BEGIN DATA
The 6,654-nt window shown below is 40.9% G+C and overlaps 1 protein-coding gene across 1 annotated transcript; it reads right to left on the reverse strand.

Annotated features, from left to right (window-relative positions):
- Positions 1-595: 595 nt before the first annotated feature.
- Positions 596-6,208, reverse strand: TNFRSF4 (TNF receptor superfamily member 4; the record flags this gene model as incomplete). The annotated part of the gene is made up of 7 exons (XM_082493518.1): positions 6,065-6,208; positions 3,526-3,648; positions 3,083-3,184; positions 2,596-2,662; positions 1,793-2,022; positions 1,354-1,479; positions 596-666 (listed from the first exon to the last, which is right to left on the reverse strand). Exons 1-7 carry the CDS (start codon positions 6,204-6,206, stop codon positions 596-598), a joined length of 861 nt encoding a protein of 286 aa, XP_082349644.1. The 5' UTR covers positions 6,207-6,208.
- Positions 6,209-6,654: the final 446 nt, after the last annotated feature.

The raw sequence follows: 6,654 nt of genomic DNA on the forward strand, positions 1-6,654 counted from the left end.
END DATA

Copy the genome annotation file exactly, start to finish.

The 6,654-nt window shown below is 40.9% G+C and overlaps 1 protein-coding gene across 1 annotated transcript; it reads right to left on the reverse strand.

Annotated features, from left to right (window-relative positions):
- Positions 1-595: 595 nt before the first annotated feature.
- Positions 596-6,208, reverse strand: TNFRSF4 (TNF receptor superfamily member 4; the record flags this gene model as incomplete). The annotated part of the gene is made up of 7 exons (XM_082493518.1): positions 6,065-6,208; positions 3,526-3,648; positions 3,083-3,184; positions 2,596-2,662; positions 1,793-2,022; positions 1,354-1,479; positions 596-666 (listed from the first exon to the last, which is right to left on the reverse strand). Exons 1-7 carry the CDS (start codon positions 6,204-6,206, stop codon positions 596-598), a joined length of 861 nt encoding a protein of 286 aa, XP_082349644.1. The 5' UTR covers positions 6,207-6,208.
- Positions 6,209-6,654: the final 446 nt, after the last annotated feature.

The raw sequence follows: 6,654 nt of genomic DNA on the forward strand, positions 1-6,654 counted from the left end.